In the records assessed, Gøtzsche and Sørensen found multiple situations where clients’ preferences, wishes, and concerns were neglected, and forced treatment was imposed, indicating a lack of respect for clients. Finally, the authors question whether psychiatrists act in good faith when forced treatment is employed, citing evidence that physicians and judges may be reluctant to comply with legislation that protects clients’ rights assuming they know what’s best for them. For Gøtzsche and Sørensen, this attitude violates clients’ rights and cause harm.
This study has a series of limitations. There is no clear description of how data analysis was conducted. Records were not obtained in full, and researchers had to take notes of the original documents as they were not allowed to make copies. This potentially introduces a bias in how and what information was extracted, and this is not acknowledged in the article.
Additionally, several claims about how the treatment was conducted and decisions were made seemed to reflect the authors’ opinions. In the discussion section, a set of professional experiences of the authors – not clear which one – is cited to support further some of the claims about harms and rights violations. However, these personal experiences were not described as part of the data in the methods section. Readers should therefore approach the conclusions with caution as there are several methodological issues.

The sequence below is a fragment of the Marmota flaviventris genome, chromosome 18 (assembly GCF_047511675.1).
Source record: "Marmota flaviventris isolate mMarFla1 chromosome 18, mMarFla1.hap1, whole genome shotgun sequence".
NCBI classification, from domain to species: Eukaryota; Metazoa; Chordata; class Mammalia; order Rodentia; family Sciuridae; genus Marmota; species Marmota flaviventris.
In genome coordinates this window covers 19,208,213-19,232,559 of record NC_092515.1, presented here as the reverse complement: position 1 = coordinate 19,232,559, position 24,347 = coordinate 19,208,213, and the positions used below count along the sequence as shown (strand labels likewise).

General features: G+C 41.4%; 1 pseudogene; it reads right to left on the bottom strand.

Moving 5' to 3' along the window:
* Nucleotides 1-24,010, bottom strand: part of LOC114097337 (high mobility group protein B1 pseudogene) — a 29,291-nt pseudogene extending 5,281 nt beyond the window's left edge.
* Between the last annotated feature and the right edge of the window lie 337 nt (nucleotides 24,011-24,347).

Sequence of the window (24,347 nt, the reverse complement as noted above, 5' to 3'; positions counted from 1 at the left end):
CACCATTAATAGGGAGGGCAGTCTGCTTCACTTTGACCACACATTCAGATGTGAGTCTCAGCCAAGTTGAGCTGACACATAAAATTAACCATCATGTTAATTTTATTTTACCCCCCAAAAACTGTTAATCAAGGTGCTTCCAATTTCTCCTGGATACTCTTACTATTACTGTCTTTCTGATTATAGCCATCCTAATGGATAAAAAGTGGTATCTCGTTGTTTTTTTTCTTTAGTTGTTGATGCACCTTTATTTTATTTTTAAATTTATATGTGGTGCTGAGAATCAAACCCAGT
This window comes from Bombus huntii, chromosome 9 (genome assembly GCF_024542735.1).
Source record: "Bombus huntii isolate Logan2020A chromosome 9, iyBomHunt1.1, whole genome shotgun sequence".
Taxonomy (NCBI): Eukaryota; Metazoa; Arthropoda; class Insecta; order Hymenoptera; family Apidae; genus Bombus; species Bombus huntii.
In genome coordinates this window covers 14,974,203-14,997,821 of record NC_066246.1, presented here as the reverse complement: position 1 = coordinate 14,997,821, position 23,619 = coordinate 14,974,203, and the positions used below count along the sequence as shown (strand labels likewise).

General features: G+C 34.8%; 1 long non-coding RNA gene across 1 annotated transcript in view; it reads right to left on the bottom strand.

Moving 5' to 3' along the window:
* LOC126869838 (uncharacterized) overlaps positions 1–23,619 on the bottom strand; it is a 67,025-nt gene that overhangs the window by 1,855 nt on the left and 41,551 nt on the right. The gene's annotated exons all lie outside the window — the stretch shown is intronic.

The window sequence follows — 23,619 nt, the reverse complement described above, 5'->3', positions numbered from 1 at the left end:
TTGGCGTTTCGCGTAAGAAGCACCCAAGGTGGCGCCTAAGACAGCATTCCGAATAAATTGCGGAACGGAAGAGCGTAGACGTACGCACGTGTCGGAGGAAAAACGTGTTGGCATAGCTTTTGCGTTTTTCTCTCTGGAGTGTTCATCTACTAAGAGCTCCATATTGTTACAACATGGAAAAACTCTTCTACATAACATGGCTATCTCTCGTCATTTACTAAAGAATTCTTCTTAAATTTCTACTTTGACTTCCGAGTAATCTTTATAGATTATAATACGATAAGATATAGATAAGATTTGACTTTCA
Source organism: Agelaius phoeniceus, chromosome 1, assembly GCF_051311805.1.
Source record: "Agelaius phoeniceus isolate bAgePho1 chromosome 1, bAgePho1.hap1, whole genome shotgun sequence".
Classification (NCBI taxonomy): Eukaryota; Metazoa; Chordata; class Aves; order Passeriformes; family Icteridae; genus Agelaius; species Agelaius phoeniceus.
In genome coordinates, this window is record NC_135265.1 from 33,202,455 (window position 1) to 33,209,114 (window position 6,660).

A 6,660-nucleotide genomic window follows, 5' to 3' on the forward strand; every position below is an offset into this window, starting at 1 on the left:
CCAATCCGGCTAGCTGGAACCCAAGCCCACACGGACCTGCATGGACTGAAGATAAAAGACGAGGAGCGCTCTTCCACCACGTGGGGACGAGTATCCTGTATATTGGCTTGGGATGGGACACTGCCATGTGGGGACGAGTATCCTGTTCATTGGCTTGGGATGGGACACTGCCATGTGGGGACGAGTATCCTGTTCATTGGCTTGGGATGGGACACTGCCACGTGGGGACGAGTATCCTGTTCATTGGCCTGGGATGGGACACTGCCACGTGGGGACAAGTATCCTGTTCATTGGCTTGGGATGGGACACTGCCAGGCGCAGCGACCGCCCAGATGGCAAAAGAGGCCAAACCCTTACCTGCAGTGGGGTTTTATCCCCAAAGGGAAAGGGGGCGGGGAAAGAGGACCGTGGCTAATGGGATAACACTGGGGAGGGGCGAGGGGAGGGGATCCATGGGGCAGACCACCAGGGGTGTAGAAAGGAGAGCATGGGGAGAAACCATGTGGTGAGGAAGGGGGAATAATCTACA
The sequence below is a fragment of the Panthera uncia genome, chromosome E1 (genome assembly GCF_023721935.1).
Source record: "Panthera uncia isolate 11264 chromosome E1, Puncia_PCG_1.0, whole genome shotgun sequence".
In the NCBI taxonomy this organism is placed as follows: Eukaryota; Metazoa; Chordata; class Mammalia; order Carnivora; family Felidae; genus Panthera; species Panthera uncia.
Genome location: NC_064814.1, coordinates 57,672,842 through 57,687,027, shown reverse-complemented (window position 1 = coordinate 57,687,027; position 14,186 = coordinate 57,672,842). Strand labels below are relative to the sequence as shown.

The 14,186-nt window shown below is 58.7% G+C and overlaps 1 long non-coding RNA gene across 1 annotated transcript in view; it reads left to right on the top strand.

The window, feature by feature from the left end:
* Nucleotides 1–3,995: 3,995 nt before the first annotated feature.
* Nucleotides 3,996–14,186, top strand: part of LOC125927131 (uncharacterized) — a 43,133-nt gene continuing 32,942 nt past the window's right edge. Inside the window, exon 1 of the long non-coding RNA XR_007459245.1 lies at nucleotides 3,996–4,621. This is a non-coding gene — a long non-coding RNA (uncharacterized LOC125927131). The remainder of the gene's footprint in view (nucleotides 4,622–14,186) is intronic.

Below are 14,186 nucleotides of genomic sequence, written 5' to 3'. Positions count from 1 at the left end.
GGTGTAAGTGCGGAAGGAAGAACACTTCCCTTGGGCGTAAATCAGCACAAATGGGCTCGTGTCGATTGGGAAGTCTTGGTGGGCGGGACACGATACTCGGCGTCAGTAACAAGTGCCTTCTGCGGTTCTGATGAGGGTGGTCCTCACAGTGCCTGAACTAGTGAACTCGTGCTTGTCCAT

The United Nations CRPD clearly outlines that violence and coercion should be eliminated from treatment and that legislation supporting these practices should be reviewed. However, this article suggests that even when there are mechanisms to safeguard clients’ rights and appeal forced medication, a power imbalance remains, and decisions tend to favor professionals. This structural problem has direct and harmful consequences to service recipients.
When the power to establish whether someone is impaired to make decisions or not lies with the same professional who can decide to force treatment, it places service-users at a perpetual disadvantage. These practices were compared to torture in a recent UN report.
Other mechanisms should be in place to guarantee the rights of persons going through experiences of distress and ensure that violations do not occur. At the same time, offering medications alone may be ineffective. There is significant evidence that suggests that there is a need to weigh the potential harms of neuroleptic drugs for psychosis with what may be the limited improvements provided by these drugs.
The elimination of violence and coercion needs to be accompanied by a set of clinical practices that are rights-based and responsive to the needs of those in distress. This article shows that even in developed countries, appropriate safeguards to uphold people’s rights are not in place, and harmful treatments are still employed.
Gøtzsche PC, Sørensen A. (2020) Systematic violations of patients’ rights and safety: Forced medication of a cohort of 30 patients. Indian J Med Ethics. Published online on August 12, 2020. DOI: 10.20529/IJME.2020.085. (Link)